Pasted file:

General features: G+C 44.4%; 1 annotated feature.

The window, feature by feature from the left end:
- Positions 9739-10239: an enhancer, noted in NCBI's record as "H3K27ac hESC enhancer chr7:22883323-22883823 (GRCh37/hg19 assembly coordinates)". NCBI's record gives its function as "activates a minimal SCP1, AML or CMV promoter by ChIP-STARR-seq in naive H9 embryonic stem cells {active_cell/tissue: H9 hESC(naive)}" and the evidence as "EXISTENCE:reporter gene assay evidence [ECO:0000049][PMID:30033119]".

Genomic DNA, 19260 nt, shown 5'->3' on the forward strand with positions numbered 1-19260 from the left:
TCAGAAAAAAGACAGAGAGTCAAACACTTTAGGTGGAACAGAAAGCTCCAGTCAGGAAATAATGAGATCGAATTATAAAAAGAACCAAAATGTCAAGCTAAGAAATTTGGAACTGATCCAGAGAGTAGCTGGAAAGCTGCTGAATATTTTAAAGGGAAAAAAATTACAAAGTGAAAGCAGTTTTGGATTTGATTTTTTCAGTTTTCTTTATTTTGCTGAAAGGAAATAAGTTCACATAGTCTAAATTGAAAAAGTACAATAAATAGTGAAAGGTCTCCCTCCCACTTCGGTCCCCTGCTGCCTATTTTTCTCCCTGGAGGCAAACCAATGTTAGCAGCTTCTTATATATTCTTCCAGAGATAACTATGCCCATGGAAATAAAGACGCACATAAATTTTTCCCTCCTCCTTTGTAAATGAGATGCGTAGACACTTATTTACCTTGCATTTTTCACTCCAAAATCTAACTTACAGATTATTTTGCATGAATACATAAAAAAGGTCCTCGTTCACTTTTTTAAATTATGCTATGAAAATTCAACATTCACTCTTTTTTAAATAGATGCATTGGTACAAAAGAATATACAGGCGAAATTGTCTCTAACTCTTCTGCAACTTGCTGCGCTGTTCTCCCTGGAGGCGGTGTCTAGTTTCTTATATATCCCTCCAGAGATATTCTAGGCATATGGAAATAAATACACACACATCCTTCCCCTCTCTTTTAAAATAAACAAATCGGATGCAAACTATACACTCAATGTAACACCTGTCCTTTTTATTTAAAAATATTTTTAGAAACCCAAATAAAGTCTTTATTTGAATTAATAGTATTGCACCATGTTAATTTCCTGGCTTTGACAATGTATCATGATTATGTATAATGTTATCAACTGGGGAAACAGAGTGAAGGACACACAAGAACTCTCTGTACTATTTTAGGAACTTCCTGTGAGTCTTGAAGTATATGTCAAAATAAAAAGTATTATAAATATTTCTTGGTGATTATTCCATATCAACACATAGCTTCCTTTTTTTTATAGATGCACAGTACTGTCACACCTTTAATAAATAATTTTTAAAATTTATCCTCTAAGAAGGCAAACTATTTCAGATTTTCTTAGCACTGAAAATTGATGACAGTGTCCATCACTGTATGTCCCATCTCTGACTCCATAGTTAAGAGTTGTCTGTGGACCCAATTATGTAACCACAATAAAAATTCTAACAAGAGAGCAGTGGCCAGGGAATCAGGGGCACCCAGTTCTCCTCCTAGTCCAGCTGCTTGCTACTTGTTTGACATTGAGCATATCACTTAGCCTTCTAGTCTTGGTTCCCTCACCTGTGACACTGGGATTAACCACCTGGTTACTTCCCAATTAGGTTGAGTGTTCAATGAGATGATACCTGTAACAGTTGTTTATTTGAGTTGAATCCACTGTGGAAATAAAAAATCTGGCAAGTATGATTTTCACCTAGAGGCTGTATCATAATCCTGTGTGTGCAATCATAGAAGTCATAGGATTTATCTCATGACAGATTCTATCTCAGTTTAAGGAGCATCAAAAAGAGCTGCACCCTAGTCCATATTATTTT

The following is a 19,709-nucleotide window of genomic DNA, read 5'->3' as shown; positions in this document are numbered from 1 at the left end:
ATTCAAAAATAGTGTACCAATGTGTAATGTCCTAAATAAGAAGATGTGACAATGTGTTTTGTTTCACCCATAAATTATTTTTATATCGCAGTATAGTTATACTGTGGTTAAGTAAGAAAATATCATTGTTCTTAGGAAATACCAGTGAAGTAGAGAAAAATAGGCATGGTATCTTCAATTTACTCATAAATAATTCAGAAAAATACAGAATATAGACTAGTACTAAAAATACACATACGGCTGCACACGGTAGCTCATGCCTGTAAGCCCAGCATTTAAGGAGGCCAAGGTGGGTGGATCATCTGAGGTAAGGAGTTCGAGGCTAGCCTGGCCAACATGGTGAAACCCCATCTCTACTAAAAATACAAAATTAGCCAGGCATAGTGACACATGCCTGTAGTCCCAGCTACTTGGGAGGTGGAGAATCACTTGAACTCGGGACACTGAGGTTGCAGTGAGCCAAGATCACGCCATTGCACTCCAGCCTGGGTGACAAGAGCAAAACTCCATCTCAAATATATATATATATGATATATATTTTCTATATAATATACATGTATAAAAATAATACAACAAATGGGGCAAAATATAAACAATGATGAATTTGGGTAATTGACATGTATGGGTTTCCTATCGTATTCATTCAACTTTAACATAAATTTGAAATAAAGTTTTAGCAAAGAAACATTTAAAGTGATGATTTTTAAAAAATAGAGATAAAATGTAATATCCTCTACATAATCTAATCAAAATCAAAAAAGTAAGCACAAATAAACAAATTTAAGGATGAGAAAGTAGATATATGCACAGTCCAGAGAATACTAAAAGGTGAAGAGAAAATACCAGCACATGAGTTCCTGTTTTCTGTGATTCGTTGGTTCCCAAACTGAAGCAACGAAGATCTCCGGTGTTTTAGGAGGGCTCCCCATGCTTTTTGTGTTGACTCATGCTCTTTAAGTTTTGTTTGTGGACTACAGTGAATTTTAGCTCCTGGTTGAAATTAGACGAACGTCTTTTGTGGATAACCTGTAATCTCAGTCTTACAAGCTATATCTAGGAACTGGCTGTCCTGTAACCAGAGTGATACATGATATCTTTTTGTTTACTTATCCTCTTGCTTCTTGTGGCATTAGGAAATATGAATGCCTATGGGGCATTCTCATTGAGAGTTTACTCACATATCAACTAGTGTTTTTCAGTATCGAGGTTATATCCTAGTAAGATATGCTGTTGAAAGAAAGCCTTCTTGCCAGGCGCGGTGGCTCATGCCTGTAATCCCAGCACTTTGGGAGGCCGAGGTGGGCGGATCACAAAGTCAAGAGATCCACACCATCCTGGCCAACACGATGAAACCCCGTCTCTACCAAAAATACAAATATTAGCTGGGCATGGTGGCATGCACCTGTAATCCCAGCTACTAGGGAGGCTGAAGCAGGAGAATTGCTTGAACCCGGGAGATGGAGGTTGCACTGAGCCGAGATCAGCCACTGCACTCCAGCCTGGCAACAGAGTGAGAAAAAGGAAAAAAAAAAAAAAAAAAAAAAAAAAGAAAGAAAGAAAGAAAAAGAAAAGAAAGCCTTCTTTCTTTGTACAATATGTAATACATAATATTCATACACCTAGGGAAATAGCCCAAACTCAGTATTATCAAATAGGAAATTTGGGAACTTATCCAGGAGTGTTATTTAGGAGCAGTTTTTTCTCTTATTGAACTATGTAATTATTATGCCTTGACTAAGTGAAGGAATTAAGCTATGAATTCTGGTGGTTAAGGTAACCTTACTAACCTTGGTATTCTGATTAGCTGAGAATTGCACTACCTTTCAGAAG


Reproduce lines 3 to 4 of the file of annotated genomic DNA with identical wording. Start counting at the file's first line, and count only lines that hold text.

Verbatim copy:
- Positions 9739-10239: an enhancer, noted in NCBI's record as "H3K27ac hESC enhancer chr7:22883323-22883823 (GRCh37/hg19 assembly coordinates)". NCBI's record gives its function as "activates a minimal SCP1, AML or CMV promoter by ChIP-STARR-seq in naive H9 embryonic stem cells {active_cell/tissue: H9 hESC(naive)}" and the evidence as "EXISTENCE:reporter gene assay evidence [ECO:0000049][PMID:30033119]".

Genomic DNA, 19260 nt, shown 5'->3' on the forward strand with positions numbered 1-19260 from the left: